Chatfield United Methodist Church's baptismal font has been refurbished by Pilot Mound artist Karl Unnasch.  It has been rededicated and will be used in the church's baptisms, beginning this month with the baptism of Gaylon and Marge Amy's great-grandchildren.  GRETCHEN MENSINK LOVEJOY/CHATFIELD NEWS
Chatfield United Methodist Church's baptismal font has been refurbished by Pilot Mound artist Karl Unnasch. It has been rededicated and will be used in the church's baptisms, beginning this month with the baptism of Gaylon and Marge Amy's great-grandchildren. GRETCHEN MENSINK LOVEJOY/CHATFIELD NEWS
An artist's vision has transformed a baptismal font that needed refinishing into a beautiful creation that graces Chatfield United Methodist Church.

The baptismal font, originally dedicated to the memory of Frank Anderson, has served as the place from which CUMC's baptismal waters have come for at least a generation. However, last fall it was in need of the creative hands of Pilot Mound artist Karl Unnasch.

The project started because the wood was chipped and needed to be refinished. Unnasch took the old font stand and refurbished it with varnish and paint. However, the font had just a silver stainless steel bowl insert. The artist and the Rev. Debra Collum, pastor of Chatfield United Methodist Church, decided to upgrade that as well.

"He made a new font bowl from copper, which he fashioned into a beautiful bowl with blue waves surrounding the lip of the bowl - the blue waves echo the wave pattern on the font stand," said Collum.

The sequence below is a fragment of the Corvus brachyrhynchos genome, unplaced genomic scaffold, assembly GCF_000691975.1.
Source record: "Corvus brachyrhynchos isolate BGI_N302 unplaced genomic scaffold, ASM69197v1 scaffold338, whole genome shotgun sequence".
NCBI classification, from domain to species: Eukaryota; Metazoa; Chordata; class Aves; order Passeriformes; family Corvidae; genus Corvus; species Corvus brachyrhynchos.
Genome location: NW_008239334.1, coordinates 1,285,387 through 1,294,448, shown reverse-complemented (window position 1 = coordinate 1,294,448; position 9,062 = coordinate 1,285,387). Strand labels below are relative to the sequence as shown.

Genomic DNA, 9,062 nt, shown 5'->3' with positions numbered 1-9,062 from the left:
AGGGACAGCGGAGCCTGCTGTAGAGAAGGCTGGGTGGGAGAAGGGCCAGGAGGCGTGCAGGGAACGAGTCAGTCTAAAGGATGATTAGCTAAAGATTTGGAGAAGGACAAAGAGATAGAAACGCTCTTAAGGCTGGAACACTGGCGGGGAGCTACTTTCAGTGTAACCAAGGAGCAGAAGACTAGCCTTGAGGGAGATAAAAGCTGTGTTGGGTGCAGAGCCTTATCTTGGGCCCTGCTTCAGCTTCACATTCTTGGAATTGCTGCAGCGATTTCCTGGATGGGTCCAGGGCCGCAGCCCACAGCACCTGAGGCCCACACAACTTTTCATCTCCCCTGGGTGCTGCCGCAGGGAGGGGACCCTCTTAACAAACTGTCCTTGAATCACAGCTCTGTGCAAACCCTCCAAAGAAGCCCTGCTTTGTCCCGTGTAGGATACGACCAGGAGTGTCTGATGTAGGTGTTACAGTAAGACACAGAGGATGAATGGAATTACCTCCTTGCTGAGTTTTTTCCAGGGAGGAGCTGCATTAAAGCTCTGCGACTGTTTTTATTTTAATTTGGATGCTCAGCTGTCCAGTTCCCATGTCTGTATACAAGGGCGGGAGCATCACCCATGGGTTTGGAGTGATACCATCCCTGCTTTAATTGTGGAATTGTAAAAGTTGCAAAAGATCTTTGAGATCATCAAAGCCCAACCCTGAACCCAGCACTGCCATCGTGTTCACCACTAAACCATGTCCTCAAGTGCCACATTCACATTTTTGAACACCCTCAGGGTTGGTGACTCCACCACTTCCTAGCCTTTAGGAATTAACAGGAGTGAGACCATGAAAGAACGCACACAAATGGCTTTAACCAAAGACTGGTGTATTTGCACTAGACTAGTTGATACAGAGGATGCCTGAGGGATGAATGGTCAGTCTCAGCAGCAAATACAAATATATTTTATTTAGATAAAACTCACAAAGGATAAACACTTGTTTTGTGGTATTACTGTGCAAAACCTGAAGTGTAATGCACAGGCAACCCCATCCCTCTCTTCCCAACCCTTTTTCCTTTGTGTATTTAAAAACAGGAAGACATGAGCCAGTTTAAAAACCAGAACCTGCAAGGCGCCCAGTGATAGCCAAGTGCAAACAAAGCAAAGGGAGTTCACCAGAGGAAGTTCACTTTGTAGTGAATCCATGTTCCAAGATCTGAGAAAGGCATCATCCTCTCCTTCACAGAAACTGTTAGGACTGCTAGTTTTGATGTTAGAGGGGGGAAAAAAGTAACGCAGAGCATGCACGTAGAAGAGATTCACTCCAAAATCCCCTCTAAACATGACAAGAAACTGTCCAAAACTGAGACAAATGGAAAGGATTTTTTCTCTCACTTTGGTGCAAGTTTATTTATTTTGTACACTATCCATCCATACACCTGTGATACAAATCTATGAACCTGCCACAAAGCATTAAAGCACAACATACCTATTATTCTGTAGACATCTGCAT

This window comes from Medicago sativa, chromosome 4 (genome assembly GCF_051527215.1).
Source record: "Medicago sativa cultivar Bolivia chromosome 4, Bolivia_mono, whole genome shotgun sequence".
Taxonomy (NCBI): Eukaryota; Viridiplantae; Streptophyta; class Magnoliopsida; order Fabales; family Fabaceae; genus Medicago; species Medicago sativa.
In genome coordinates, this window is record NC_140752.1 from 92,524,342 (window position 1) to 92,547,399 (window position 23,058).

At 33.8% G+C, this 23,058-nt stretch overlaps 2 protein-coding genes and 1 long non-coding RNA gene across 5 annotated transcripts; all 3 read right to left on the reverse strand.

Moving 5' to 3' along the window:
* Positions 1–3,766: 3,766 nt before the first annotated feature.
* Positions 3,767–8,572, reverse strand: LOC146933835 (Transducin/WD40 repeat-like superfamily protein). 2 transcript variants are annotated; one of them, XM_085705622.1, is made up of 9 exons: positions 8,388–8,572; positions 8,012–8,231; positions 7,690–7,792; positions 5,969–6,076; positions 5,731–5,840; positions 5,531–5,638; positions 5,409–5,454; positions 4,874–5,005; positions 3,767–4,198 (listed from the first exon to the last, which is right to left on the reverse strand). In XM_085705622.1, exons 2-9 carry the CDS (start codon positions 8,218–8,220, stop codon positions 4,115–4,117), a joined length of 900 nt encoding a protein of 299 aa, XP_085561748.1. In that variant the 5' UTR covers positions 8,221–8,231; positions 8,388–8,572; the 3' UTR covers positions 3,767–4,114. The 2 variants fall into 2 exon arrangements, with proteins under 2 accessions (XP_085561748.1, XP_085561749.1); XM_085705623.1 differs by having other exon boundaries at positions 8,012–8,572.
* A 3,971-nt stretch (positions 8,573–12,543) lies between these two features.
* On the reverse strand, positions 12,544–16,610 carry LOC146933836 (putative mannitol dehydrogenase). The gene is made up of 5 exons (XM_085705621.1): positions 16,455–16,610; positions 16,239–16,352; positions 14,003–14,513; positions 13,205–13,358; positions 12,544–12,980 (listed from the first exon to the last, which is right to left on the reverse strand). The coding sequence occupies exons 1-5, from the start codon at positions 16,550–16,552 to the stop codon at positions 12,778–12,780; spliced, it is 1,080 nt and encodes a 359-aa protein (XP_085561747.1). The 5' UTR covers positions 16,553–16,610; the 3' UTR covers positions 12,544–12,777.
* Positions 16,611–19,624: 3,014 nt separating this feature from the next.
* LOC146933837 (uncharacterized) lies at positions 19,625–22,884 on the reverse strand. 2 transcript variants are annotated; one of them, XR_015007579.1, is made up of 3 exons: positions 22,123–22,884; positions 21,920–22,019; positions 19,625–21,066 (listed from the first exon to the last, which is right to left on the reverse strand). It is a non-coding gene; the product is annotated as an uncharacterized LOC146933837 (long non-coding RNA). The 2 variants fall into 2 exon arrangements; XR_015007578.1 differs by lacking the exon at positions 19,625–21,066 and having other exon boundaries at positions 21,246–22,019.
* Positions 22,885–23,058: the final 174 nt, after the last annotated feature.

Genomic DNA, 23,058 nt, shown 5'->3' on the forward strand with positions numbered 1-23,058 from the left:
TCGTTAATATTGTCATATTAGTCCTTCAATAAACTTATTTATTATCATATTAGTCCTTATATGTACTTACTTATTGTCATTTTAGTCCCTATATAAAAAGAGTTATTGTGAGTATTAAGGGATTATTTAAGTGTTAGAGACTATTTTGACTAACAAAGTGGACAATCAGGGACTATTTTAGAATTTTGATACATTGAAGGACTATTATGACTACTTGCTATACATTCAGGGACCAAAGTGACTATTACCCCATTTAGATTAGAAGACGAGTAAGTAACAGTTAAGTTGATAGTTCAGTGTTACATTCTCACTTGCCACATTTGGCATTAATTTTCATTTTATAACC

The copper bowl almost never came to be until Unnasch unexpectedly spotted something he thought might work at an area store. When the two were working on the project last fall, they thought that copper might be beautiful, but it got to be expensive, so those plans were put on hold.

"One day, Karl was at Menards and saw a sink and thought he could do something with it. He called to ask if it was OK to use it, and we decided it would work well," said Collum. "He had to take the collar off and had to make a few adjustments to lower the sink bowl in so it wouldn't look like a flying saucer had landed on the stand...and he made the waves on the bowl and stand. It is truly beautiful."

The refurbishment was made possible through memorials given in honor of the late Marge Amy.

"On the Sunday after Christmas, the family, son and daughters and husband of Marge Amy - Gaylon - gathered around the bowl to dedicate it to the service of God, just before we laid her ashes to rest in the Chatfield cemetery. Last Sunday we celebrated the Baptism of our Lord by renewing our own commitments and covenants that we took at our baptisms and confirmations," noted Collum last week. "We received a blessed shell from the waters of the new baptism bowl. We will have the first baptism this Sunday, and great-grandchildren of Marge Amy will be baptized."

And as the waters wash over the Amys' great-grandchildren, they'll be immersed in a family history that indeed includes a special sink with even more significance to the family.

"The Amys - Gaylon and Marge - owned a plumbing business in town, and their son works for Menards, so the connections were very fitting," said Collum.